$310,000 for unsubstantiated claims is really a tap on the hand for Fujitsu when you consider the company has made more than $104 million in heat pump sales. Lets take it as a moral victory instead; one for the consumers.
For the first time, a company has been prosecuted by the Commerce Commission under a section of the Fair Trading Act for making unsubstantiated representations.
Fujitsu General New Zealand pleaded guilty to seven charges of breaches of the Fair Trading Act over ads that claimed the heat pumps were the most efficient in New Zealand.
The commission said the company made $104 million during the time it was advertising its heat pumps.
Wellington District Court judge Ian Mill said on Wednesday that consumers were given the impression they would have received the stated performance benefits at all times and in all conditions, and this was not correct.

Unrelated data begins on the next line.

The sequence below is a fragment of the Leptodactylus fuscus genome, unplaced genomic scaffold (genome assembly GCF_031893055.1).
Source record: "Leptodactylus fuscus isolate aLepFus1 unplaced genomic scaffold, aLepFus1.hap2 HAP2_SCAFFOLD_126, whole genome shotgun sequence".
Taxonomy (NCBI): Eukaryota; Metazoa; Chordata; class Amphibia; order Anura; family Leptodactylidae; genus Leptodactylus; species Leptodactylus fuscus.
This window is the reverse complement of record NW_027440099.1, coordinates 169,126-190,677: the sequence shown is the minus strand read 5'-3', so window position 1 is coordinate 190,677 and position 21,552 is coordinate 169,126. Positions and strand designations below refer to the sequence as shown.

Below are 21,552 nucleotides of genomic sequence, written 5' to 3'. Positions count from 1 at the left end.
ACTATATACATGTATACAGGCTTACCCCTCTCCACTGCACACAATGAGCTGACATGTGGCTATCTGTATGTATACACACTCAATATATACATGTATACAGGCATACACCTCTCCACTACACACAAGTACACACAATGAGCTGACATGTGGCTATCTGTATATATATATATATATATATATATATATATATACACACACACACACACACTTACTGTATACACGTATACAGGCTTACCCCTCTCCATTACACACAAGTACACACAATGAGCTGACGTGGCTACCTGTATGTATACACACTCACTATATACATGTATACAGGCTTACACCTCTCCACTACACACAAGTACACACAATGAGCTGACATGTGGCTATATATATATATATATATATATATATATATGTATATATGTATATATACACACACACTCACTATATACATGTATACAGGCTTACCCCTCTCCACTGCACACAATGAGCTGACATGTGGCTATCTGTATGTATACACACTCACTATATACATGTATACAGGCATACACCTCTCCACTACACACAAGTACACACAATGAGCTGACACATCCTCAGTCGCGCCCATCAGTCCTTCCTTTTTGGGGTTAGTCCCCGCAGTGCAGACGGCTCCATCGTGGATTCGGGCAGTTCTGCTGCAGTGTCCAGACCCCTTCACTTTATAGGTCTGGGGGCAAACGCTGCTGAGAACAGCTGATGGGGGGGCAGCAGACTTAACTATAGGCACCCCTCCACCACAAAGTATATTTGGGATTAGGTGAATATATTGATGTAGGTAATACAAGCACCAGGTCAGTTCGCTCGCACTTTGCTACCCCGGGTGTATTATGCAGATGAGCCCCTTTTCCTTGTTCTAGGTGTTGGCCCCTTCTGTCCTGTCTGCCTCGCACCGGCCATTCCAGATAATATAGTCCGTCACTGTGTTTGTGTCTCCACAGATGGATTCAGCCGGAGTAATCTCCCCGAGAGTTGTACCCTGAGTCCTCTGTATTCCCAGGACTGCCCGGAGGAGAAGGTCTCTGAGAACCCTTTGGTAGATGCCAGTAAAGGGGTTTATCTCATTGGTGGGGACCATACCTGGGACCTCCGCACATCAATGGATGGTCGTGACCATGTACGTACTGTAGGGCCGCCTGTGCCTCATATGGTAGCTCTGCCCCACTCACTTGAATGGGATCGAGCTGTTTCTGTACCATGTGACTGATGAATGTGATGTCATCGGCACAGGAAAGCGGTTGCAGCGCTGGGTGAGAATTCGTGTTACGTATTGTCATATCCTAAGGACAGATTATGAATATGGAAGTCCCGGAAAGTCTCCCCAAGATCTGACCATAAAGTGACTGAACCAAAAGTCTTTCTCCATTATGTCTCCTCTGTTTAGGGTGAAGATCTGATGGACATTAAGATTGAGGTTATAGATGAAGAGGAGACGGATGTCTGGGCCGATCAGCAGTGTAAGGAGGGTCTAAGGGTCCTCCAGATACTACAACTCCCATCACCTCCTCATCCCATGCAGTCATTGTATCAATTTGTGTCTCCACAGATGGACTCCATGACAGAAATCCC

He said testing was done under laboratory conditions and did not take into account real-world household variables, such as location.
He said the representations stated incorrectly what the real-world cost savings would be.
The judge said it was a case of exaggeration. “The dissemination of information was significant and significantly inaccurate.”
He said the claims the company made would have been a significant factor in whether to purchase.
“The heating of NZ homes is a major industry … It’s big business.”
Commission lawyer Paul Radich QC said Fujitsu had no basis for the claim that its heat pumps were the most efficient, and it could not be substantiated.
He said if people were going to the website they were doing so deliberately rather than just seeing an ad on television.
Fujitsu’s lawyer Justin Smith QC said the company had more energy rating stars than its competitors, and had conflated that with the efficiency of its product.
He said it was carelessness, rather than willfulness.